Across the Irish and UK samples, similarities and differences emerged regarding those in the population who were more likely to be hesitant about, or resistant to, a vaccine for COVID-19. Three demographic factors were significantly associated with vaccine hesitance or resistance in both countries: sex, age, and income level. Compared to respondents accepting of a COVID-19 vaccine, women were more likely to be vaccine hesitant, a finding consistent with a number of studies identifying sex and gender-related differences in vaccine uptake and acceptance37,38. Younger age was also related to vaccine hesitance and resistance. However, whereas in the UK all age groups under the age of 65 were more likely to be hesitant or resistant than accepting, only those aged between 35–44 were more likely to be hesitant or resistant in Ireland. Consistent with previous research39, vaccine resistance was associated with lower income in the UK and Ireland with all earning categories below the highest income bracket associated with COVID-19 vaccine resistance.
Similarity in sociodemographic predictors of COVID-19 vaccine hesitance and resistance across Ireland and the UK may not be considered unusual given their geographical proximity. In Ireland, vaccine resistance was also associated with non-Irish born status, city dwelling, having voted for an anti-establishment or independent candidate in the most recent general election, and having an underlying chronic health problem; while in the UK, vaccine resistance was associated with suburban dwelling and being pregnant. Urban/suburban dwelling may reflect broader socioeconomic issues known to underpin vaccine hesitancy40,41,42,43, and is a worrying finding given the greater potential for community transmission within more densely populated areas. Vaccine uptake among minority groups is often lower than that among the general population44,45,46, and the reasons for this disparity may include limited access to primary care, failure of clinical staff to communicate the importance of vaccination during health care visits, and/or misconceptions about the costs, adverse effects, risks, and benefits of vaccination47,48,49. Greater resistance to vaccination seen in populations with existing chronic health problems may be explained by the presence of individuals for whom vaccines are medically contraindicated or by a fear of iatrogenic effects of a vaccine among these individuals50,51,52. Pregnancy has also been found to be associated with increased resistance to vaccines for other communicable diseases, such as influenza and pertussis53,54,55.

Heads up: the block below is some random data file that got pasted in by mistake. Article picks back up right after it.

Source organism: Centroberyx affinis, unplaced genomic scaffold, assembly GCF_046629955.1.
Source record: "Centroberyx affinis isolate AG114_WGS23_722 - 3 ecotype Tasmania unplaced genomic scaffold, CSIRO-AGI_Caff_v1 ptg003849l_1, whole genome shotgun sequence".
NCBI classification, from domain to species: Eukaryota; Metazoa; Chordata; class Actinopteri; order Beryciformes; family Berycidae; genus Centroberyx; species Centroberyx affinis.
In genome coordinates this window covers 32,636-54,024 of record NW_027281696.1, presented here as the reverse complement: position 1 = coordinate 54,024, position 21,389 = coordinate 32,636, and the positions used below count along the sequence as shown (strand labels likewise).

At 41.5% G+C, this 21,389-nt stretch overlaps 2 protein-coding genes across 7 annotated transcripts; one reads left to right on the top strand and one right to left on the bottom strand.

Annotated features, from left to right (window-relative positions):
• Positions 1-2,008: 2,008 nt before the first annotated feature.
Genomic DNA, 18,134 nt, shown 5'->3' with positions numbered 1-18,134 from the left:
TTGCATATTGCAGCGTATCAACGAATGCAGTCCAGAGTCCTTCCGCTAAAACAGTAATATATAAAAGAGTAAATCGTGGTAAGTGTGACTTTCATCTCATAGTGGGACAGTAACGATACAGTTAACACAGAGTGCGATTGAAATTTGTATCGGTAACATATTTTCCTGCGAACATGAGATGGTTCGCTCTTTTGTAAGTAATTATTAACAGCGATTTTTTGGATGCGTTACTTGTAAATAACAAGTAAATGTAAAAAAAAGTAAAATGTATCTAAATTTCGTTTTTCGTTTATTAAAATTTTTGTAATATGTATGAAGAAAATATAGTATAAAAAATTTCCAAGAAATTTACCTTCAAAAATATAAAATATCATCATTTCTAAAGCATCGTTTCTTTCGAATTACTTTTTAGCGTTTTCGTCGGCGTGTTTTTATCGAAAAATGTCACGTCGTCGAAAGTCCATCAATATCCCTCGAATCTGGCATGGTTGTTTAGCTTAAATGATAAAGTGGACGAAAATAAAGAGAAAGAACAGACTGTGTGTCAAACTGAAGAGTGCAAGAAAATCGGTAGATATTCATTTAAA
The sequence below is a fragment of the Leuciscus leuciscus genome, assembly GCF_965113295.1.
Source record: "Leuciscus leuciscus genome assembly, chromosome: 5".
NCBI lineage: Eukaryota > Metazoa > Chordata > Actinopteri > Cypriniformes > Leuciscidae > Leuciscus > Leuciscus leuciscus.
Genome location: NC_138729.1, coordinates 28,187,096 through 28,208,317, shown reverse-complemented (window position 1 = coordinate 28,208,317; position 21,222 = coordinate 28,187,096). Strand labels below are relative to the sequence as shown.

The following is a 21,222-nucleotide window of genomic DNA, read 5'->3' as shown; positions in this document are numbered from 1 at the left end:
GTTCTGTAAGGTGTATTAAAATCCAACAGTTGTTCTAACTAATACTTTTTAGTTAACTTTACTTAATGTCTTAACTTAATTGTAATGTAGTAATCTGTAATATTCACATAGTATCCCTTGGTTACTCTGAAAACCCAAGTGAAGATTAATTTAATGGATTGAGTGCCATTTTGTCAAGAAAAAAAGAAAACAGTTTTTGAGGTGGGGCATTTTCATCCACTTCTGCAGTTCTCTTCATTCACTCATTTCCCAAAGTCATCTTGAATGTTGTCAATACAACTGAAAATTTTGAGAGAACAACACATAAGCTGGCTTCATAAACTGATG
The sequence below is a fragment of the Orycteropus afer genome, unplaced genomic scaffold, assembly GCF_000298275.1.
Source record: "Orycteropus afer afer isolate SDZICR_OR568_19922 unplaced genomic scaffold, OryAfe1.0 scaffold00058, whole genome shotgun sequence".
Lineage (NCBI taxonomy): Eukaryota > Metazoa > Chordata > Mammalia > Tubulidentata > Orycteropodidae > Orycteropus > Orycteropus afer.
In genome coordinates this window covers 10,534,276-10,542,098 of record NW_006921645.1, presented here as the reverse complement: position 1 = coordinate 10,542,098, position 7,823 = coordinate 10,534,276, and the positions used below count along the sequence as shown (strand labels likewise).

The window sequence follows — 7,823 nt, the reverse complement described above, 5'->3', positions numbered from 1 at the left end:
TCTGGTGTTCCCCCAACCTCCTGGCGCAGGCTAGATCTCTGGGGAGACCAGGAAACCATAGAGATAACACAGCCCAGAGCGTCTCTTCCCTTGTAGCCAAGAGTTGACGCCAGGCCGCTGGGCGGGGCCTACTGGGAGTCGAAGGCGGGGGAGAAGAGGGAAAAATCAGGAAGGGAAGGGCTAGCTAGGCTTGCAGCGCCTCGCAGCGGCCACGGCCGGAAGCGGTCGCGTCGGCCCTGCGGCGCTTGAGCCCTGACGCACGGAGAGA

Taken together, our findings show that although there are some similarities regarding who in the Irish and UK populations are most likely to be hesitant about, or resistant to, a potential COVID-19 vaccine, many of the determining factors are likely to be context-dependent. Therefore, national public health authorities can use these findings in two ways. First, based on the common risk factors for vaccine hesitance/resistance across the samples, public health campaigns could be targeted at groups more likely to be vaccine hesitant or resistant, including women, younger adults, and those of lower socioeconomic status. Second, based on the unique risk factors for vaccine hesitance/resistance across the samples, public health authorities in different nations should seek to replicate our work with a view to identifying the characteristics of vaccine hesitant or resistant sub-groups within their own contexts, and direct public health messaging to specifically target these groups. A multi-disciplinary approach engaging social and behavioural change communication experts, social marketers, medical anthropologists, psychologists, and health care practitioners is likely to be required.
The psychological profile of COVID-19 vaccine hesitant and resistant people